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Toronto's multi-instrumentalist Little Girls, who usually goes by the name of Josh McIntyre, seems to belong to the latter category and balances his output well. His Tambourine EP from June 09 piqued the interest of the blogosphere and with raw takes on wall-of-sound surf-rock post-punk he naturally ticks a lot of contemporary boxes.
Concepts lurches into life with the ridiculously likeable "Youth Tunes". It's full of Wire-like tension and New Order riffs, driven by drum machine pulses it allows for a spoken sample to jabber as waves of guitars compete to kill lazy lo-fi competition. Rival chords duel it out on the mid-tempo guitarwork of "Seeing" while a faster synth beat provides urgency.
The titular highlight from the Tambourine EP again dominates its host, similar to what has gone before but with devastating bass and atmospherics jammed up in the red. McIntyre's vocal is here, like everywhere, lost in a sea of fuzz, his lyrics no more than rhythmic incantations devoid of meaning.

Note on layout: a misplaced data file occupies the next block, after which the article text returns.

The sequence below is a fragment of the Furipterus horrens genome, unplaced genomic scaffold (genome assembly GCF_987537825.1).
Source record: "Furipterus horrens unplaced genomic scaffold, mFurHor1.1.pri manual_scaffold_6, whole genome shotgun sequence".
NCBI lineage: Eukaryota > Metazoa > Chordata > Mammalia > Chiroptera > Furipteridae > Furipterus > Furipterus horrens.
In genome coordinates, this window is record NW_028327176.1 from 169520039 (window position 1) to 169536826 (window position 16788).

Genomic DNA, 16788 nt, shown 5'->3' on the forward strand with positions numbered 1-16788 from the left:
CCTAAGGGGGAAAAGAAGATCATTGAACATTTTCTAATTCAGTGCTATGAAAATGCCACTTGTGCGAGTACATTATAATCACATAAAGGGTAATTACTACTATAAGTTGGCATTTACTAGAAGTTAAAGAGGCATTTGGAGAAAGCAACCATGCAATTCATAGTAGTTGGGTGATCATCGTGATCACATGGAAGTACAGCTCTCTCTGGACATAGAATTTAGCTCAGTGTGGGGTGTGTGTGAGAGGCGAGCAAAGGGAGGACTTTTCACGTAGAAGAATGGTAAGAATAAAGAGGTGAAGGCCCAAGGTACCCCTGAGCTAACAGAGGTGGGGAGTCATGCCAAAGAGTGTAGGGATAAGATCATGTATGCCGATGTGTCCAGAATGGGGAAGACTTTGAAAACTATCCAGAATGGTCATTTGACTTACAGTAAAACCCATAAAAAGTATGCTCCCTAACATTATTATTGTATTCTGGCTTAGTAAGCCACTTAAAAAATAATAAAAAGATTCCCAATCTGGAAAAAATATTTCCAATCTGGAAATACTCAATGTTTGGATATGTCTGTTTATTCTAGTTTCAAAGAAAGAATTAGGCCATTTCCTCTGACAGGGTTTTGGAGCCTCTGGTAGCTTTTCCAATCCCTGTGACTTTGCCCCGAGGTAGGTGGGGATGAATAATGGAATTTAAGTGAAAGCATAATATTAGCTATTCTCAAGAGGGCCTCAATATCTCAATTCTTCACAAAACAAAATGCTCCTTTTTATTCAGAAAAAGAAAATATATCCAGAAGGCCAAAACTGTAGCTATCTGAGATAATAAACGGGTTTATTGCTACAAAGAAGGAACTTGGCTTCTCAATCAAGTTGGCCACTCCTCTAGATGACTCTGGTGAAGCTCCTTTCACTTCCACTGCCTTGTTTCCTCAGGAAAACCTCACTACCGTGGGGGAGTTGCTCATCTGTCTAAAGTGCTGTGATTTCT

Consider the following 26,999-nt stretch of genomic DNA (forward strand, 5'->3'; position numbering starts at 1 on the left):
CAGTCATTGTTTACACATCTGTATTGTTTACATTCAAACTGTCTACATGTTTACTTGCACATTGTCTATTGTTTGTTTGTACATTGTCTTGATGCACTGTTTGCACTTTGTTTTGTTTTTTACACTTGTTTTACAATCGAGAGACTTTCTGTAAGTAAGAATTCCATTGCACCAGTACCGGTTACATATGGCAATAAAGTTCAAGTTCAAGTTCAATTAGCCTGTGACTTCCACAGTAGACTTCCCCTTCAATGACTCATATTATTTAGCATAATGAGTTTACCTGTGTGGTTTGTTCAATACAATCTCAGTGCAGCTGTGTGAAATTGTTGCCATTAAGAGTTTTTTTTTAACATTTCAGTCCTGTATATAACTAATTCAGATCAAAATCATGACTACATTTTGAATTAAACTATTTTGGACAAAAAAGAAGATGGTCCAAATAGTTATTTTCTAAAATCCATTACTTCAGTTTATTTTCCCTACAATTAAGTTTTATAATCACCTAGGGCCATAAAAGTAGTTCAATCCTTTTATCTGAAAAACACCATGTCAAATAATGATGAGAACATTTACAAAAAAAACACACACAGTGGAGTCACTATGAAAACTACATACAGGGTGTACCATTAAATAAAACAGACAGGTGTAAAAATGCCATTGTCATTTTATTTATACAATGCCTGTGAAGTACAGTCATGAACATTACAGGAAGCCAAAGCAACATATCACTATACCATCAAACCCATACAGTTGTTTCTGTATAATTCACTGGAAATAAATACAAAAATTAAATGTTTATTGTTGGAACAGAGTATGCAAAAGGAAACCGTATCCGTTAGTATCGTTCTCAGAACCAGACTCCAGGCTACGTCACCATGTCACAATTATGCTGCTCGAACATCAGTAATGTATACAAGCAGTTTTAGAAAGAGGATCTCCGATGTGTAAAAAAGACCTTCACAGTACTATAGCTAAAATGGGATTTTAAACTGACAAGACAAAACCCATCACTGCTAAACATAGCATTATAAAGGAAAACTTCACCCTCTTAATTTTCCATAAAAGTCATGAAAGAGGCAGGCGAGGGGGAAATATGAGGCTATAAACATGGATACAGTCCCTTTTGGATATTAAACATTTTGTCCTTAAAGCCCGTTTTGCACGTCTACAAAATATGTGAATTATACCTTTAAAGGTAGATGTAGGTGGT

Variety is short on the ground but it doesn't matter as McIntyre knows the value of brevity, cutting most tracks breathlessly short. The album's title track takes the pace down just a touch, coming on like Joy Division playing in a well, the buzzsaw riffs again crowing out their majesty. The only disappointment comes on "Imaginary Friends", which is closer to the playground petulance of Wavves than Little Girls' otherwise all-conquering canon.
The downright awesome post-punk action found on "Salt Swimmers" should come with a health warning. It plays tight guitar angles off against crunching drumming and outrageously catchy vocal patterns. It deconstructs itself mid-track before any permanent damage is done to the listener building back with genuine excitement into a crescendo that sadly never comes.
Wanting more, "Thrills" and "Departure" are thrust speaker-wards providing momentary respite before the massive bass lines of "Venom" clash with nervous post-punk shredding. "Last Call" is also well up there, working its way through excitable rhythms and discordant melodies with swagger and sneer. "Growing" closes Concepts back in Ian Curtis country and is achingly familiar. Backed with the irrepressible drum machine, it echoes anthemically punching the air in triumph to the tightest of tight finishes.
Catching the lo-fi zeitgeist at its zenith, though obvious, Concepts is infectious, admirable and utterly indispensible.
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